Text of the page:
AUSTRALIANS have been overcharged for solar panels compared with other countries because of generous subsidies pushing up prices, a leading clean energy industry analyst says.
Bloomberg New Energy Finance research found small photovoltaic solar systems cost 37 per cent more in Australia than in Germany and the US in the first half of 2011. The overseas price fell 29 per cent from 2010 to 2011 while Australian prices remained steady.
Bloomberg New Energy Finance lead clean energy analyst Kobad Bhavnagri said the data challenged suggestions the Victorian solar industry was likely to be badly affected by a Baillieu government decision to cut a solar incentive program.
The government last week announced the feed-in tariff rate for power generated at home and sent into the power grid would be reduced from 60¢ a kilowatt hour to 25¢.
Mr Bhavnagri said solar panel retailers should be able to absorb some of the lost subsidies by reducing profit margins.
''There is evidence to say that the margins here have been very high and there is room to move on prices,'' he said. ''I'd be surprised if the Victorian industry fell off a cliff.''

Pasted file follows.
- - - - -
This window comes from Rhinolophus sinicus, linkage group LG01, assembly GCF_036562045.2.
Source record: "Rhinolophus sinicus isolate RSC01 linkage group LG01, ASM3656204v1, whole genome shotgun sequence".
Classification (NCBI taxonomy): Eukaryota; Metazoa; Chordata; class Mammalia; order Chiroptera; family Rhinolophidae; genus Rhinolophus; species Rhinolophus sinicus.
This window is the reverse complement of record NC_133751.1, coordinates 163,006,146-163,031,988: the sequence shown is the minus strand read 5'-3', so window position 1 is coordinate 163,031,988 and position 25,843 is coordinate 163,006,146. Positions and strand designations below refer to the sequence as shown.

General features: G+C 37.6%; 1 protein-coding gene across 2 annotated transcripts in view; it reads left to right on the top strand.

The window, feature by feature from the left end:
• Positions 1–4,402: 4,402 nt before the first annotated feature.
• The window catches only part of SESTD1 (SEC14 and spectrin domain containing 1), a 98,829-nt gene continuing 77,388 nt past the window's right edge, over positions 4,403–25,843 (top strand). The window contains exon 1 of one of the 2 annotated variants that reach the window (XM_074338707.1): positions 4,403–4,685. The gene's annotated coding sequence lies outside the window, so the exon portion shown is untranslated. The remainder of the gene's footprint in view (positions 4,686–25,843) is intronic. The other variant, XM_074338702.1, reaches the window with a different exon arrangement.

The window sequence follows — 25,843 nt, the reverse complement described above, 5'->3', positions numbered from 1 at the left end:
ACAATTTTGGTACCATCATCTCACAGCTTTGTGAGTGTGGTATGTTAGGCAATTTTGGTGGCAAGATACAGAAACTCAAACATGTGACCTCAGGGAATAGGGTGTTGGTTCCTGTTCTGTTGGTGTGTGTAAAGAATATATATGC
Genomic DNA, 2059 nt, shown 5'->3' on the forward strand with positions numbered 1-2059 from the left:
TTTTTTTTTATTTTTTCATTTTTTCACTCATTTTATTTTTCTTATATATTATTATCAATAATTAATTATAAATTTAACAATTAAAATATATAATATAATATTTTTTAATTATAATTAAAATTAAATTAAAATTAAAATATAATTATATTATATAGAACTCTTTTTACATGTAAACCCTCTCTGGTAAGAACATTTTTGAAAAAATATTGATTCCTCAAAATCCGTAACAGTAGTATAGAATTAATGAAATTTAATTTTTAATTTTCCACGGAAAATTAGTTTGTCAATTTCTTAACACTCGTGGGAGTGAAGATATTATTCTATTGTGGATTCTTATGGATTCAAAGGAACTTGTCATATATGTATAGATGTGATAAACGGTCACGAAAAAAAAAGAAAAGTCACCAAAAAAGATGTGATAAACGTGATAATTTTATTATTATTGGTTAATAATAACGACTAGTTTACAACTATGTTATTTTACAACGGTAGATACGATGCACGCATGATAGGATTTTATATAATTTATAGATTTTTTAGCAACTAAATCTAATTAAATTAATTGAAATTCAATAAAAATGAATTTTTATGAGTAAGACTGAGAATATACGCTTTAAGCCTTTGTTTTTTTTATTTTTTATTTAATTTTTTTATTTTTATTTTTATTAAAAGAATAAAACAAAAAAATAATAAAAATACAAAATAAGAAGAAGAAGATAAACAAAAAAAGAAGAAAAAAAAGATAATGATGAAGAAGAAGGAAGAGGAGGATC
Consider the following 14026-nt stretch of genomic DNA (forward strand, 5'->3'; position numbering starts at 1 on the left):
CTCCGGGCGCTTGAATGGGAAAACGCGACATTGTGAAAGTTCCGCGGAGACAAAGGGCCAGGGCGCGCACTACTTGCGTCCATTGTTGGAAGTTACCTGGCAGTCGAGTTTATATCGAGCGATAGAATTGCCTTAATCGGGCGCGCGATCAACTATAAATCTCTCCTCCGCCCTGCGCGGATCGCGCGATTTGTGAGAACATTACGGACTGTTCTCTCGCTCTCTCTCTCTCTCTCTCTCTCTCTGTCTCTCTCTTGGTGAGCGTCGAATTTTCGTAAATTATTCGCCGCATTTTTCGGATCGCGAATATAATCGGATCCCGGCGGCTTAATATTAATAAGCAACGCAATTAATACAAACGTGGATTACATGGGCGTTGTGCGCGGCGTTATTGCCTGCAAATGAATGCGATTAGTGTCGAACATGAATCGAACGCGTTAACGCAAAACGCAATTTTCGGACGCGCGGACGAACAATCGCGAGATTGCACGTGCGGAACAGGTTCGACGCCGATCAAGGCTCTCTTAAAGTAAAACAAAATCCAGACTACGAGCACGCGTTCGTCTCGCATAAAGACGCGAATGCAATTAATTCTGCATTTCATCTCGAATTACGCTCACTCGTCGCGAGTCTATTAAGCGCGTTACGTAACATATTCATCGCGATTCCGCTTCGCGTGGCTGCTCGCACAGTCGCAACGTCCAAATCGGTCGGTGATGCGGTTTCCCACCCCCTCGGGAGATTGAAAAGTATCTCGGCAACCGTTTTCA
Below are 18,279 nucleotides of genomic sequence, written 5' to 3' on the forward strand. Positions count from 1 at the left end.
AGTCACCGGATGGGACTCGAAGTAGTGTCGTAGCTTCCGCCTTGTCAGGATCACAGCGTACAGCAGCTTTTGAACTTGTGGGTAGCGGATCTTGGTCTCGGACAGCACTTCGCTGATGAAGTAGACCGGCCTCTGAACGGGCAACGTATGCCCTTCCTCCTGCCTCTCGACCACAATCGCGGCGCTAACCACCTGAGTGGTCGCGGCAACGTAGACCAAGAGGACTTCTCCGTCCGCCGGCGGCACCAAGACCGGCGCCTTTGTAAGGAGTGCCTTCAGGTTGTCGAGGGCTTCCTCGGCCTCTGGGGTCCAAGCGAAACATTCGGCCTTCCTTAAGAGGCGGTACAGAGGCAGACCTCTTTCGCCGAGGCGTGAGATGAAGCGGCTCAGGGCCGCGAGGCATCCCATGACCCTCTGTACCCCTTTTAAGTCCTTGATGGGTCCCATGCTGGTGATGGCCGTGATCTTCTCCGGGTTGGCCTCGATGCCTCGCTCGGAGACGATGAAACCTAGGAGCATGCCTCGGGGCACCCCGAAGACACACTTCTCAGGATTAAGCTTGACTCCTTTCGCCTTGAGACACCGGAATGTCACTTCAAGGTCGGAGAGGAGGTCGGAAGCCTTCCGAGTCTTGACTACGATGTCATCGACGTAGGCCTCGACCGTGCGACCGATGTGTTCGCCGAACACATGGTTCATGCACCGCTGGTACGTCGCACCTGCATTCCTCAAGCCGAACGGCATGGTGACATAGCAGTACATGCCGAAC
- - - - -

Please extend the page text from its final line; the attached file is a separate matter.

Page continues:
There was record demand for solar panels in Australia in the first half of this year, driven in part by what is now considered an overly generous New South Wales feed-in tariff and knowledge that a federal subsidy program would be reduced from July 1.
Mr Bhavnagri said the Victorian government had made a relatively sensible change to the solar tariff compared with NSW, which scrapped the scheme abruptly.
He said short-term evidence suggested demand for panels in other states had stayed strong when subsidies were cut. ''Although not all the evidence is in, the first half of 2011 almost suggests people just want [solar], even when out-of-pocket costs go up,'' he said.
Bloomberg New Energy Finance found the long-term outlook for rooftop solar power was strong, with more than five gigawatts - equivalent to two large coal-power plants - expected to be installed in Australia by 2020.
Its short-term forecast for Victoria is at odds with modelling for the Clean Energy Council, which found a 25¢ rate would trigger a large drop in demand for panels and put 1000 jobs at risk. It called for a 35¢-40¢ interim tariff for up to two years.
Clean Energy Council policy director Russell Marsh said it was clear subsidies had been overly generous and governments had been too slow to respond, but it was important the tariff change was smooth to prevent the industry collapsing.
He said a 25¢ tariff meant a family would no longer be able to pay off a solar system inside a decade - considered a key test for those looking to buy panels. The state government disputes this.
Federal Climate Change Minister Greg Combet has suggested solar tariffs could be phased out under a carbon price as they were an expensive and inequitable way to cut greenhouse gas emissions.